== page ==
Coffee with Milk and Sugar

A few days ago I was at a cafe drinking an Americano and jotting junk in my notebook.  A shaded table lamp offered little light.  The red window drapes, tied at the waist, stood at the white-chipped opened window frames like women waiting.  For who?  For what?  Anything.

Car sounds.  Black-tiled rooftops.  Purple Mountain somewhere in the smog.  Outside, a sparrow looking in.

I’d write, and pause, write, and pause.  I wanted to sleep.  I wanted to stay awake.  I wanted to wake up the eyes in my in bones.  I looked into the chair beside me and let my mind wander.  I could see a man, his soft lap, curved back, hair like Van Gogh’s “Starry Night”.  I suppose he could see me drinking my coffee.  I added milk and sugar.  The man rubbed his forehead, his left leg jittery.  I told him about the first time I tasted coffee.  The bitterness so wonderfully shocking, and then the slow slow awakening.  I told him about the stillness beginning to strain forward, the eyes opening, blood-rivers flooding toward the end.  I told him about the sudden emptiness.  The tragic coffee stains at the bottom of the empty cup, and the impulse to shout to the waitress for another cup, quickly please, quickly.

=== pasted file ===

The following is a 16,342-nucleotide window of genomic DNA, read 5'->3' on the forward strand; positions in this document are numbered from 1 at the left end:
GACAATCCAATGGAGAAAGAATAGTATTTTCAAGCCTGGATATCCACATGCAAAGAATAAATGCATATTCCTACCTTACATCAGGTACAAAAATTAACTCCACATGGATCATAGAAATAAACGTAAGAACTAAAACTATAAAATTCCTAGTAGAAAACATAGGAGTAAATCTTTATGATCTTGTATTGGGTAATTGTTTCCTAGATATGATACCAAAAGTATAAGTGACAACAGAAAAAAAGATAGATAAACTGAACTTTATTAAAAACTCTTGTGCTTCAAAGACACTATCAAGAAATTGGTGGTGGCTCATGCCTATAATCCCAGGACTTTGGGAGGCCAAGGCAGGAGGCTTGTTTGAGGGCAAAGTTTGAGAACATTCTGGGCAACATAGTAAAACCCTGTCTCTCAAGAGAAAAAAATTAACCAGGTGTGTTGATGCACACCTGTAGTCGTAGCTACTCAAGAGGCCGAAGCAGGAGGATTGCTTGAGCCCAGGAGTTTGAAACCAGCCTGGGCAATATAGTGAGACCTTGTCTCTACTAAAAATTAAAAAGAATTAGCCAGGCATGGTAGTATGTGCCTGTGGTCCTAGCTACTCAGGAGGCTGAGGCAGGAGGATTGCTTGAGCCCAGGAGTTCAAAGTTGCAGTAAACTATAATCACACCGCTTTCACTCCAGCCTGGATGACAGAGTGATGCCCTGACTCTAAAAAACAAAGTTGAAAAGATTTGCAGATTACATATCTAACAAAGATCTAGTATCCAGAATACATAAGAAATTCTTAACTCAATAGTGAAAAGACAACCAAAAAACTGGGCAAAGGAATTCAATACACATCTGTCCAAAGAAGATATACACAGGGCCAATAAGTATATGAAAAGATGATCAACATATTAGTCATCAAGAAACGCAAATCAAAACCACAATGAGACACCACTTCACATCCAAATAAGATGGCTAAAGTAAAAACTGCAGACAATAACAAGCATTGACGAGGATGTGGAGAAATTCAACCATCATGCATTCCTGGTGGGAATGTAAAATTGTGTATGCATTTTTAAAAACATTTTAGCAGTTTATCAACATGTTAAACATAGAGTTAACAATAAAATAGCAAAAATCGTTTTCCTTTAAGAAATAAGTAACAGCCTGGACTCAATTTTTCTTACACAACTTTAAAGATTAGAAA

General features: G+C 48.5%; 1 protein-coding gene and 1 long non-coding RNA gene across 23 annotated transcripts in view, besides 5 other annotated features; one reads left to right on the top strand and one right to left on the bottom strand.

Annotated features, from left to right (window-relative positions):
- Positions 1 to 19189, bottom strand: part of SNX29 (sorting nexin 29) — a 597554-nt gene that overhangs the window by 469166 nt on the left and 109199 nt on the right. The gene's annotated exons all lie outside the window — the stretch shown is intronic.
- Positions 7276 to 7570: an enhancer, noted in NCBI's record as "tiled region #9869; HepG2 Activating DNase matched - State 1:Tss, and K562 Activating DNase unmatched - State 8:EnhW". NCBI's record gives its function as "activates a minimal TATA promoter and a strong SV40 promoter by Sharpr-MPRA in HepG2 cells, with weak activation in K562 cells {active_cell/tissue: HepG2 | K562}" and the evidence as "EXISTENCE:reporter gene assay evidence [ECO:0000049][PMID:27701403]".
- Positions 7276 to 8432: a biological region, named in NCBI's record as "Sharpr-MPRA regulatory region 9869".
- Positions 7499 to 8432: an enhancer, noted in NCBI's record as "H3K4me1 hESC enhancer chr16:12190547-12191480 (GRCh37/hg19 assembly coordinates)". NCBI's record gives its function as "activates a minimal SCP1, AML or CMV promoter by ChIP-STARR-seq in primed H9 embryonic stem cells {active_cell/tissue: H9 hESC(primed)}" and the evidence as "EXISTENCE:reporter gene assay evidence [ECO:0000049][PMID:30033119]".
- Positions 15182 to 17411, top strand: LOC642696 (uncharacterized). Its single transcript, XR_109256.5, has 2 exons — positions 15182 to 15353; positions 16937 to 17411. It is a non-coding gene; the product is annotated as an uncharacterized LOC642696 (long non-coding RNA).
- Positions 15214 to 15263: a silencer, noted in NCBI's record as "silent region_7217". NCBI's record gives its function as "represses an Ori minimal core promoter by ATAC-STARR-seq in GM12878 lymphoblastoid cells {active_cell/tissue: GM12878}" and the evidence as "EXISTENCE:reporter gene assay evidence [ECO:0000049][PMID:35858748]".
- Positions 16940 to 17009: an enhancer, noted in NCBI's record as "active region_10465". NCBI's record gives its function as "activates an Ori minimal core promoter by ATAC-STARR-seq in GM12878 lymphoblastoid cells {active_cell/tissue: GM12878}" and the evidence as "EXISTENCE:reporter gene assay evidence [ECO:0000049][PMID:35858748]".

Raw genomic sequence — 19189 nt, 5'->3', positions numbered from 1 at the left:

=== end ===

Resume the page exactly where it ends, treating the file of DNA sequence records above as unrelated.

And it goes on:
He tried to calm his jittery leg and said nothing.  He rubbed his forehead, his hair star-swirling, face a cluster of constellations.

The chair beside me was the color of topsoil, the corduroy fabric like a man’s chest stripped of its skin, the arm rests rising slightly.  I drank my coffee and stared into the chair.  The drape-women were still waiting.  Purple Mountain still muddled.  I wrote a little, stopped.  Wrote a little.  The man was gone.  I’d lost him.

Outside, the sparrow turned away.  It jumped from the ledge and glided down, I imagine, to a strip of chicken fat lying in the street.


3 thoughts on “Coffee with Milk and Sugar

  1. Interesting comparison. You desire both wakefulness and sleep. The coffee slowly awakens that stillness but leaves you empty and screaming for more. Life is full of contrasts which can be difficult. Yet I think feelings which are aroused by contrasts are what make it a full and marvelous human experience.

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